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‘My Country Does Terrible Things’: MMA Fighter Jeff Monson On Why He Renounced US Citizenship

© Sputnik / Vladimir Astapkovich / Go to the mediabankAmerican fighter mixed martial arts Jeff Monson
American fighter mixed martial arts Jeff Monson  - Sputnik International, 1920, 26.05.2023
American-born athlete Jeff Monson, known for his skill in a variety of martial arts, renounced his US citizenship earlier this week, having obtained his Russian citizenship in 2018. Sputnik spoke with Monson about the changes in himself and his life through the process of changing from a US citizen to a Russian.
“I felt Russian for a long time in my heart and my soul, even before I got a Russian passport. I'd been coming to Russia for maybe 12, 13 years now, and I felt Russian for a long time. And when I got the passport, it just made it official. You know, it obviously made it easier for me to have jobs here, to do work here, to have family here,” Monsoon told Sputnik.
"But now the American citizenship... It was a difficult decision because I need an American passport to freely go to the USA because I have three children in America. And now, without a visa, it's impossible to go to America. The United States is angry with me, of course. So they're not going to likely give me a visa. So when I meet my kids, it's going to have to be in some other country. So this was a problem with this decision.”

“But I can't support a country that's attacking my country where I live with my family. They're attacking the people of Donbass. They've killed thousands and thousands by supporting Ukraine. They've killed three of my friends in Donbass already. When I went to Donetsk, they had a big bomb that landed in the middle of the city, where people would park, and it didn't explode. They left it there, though. And I went and saw it said "Lockheed Martin". It's the American company that made this bomb. It's from an American company. So, we know this already, but it's just a reminder that America is supporting this war.”

Monson told Sputnik that traveling to Russia in 2011 changed his perception of what kind of people Russians are, helping him realize they’re not the perpetual villains always seen in Western films. However, his friends who haven’t shared his experiences have had trouble with that revelation.
“Luckily, I had a pretty open mind when I came to Russia. Like Red Square, some of the sites of St. Petersburg are exactly how I saw, how I envisioned it. But the people were much different. In America, I thought the Russians were very cold and did not have a big heart and did not care about other people and were very angry, and that was shocking to me, to find out this was absolutely not true, that Russians are very supportive, very oriented towards family, very oriented towards community. And they cared very much about other people.”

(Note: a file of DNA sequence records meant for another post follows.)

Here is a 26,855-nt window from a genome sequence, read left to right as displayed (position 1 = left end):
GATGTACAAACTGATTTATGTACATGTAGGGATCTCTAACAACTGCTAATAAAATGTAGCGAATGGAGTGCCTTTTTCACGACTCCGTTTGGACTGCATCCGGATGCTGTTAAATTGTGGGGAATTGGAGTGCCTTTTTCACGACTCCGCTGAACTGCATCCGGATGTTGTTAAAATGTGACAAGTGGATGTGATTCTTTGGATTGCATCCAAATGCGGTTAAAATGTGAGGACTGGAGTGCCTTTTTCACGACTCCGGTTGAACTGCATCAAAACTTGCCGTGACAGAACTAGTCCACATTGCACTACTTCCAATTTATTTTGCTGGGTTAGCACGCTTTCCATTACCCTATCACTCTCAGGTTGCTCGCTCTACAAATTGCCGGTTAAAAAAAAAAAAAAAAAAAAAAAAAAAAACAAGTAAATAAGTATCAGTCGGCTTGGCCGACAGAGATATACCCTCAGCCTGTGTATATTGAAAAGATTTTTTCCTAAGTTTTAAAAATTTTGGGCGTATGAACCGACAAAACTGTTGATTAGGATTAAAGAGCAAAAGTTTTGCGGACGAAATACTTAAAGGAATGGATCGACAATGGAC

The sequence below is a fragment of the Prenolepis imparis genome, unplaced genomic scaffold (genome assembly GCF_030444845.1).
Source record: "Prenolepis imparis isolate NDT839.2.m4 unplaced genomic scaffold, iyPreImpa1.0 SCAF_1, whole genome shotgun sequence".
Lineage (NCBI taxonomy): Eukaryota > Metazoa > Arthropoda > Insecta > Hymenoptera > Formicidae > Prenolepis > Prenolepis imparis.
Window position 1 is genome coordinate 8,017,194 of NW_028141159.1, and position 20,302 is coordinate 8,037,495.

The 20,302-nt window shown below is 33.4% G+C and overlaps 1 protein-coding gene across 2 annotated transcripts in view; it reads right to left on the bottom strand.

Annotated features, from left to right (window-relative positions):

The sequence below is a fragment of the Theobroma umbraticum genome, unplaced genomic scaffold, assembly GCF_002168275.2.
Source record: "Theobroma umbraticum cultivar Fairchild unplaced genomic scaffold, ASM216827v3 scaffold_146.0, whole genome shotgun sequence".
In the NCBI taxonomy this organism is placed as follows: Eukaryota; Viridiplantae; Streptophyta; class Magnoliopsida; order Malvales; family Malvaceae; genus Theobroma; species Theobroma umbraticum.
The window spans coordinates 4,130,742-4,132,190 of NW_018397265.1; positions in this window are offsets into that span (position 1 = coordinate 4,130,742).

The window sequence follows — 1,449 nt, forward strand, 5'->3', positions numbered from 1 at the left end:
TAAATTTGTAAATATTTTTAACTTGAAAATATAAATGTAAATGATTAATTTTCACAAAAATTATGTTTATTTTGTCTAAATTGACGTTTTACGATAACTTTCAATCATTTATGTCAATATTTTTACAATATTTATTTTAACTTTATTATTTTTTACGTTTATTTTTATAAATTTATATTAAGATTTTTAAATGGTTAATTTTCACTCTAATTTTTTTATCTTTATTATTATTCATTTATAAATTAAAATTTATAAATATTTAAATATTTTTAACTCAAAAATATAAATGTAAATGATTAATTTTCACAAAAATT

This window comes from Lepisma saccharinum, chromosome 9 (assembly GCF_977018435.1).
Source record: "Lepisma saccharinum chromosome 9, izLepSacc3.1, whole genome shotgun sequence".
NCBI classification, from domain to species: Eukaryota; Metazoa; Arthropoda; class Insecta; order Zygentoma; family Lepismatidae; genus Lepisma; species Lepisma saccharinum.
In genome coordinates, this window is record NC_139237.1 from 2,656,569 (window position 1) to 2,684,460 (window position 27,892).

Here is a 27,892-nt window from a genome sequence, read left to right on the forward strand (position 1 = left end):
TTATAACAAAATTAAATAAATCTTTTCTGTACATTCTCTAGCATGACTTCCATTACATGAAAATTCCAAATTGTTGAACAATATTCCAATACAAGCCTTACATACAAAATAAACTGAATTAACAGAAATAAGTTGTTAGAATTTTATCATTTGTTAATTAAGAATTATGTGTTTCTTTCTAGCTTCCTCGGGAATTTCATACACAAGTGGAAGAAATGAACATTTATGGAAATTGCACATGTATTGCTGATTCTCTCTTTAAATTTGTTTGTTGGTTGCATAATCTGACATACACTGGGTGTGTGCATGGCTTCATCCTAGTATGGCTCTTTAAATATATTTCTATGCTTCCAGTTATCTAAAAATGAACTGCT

“But it's the American movies, American media, Western media, and the American government that portrays this picture. You watch an American movie, if there's a Russian guy in it, he's always, always a bad guy. He's never a good guy, always a bad guy, like - ‘Vladimir - He wants to kill people. He does this.’ He's always bad. Americans don't have any idea about how Russians really are, about how patriotic they are, how they love their country, how they love their community.”
“And when I’ve had American friends, my best friend Shane came from America to Russia and spent one week here and he was shocked. He said the same thing. He was like, ‘Man, I thought Russians were like, this and that’. And my team, American Top Team, my fighting team in Miami, they have now maybe 20 Russians that are part of this team that came from Russia. And all my friends on this team, my American friends said, ‘Man, these Russians are so good guys. They work hard, they're polite, they're respectful, they're funny, they're our friends, that's nothing like we expected.’

“My real friends, especially from the American Top Team, support me because they actually see Russians. So they support me. My friends who've come here, I have like three friends who come to Russia, and they support me because they see what I see. Some family members - not so much my children, but some of my cousins, aunts, uncles - they don't support this at all and they don't understand Russia. And so I've unfortunately lost communication with some people from my family and some people who I kind of kept in contact with don't talk to me anymore not just because I'm in Russia, but because I support Russia.”

“My true friends who I communicate with all the time, my children who I communicate with, they want me home, of course. They want me to be there next to them so they don't like me being away. But they support what I believe in. They believe what I see and what I tell them. So in this way I have their support.”
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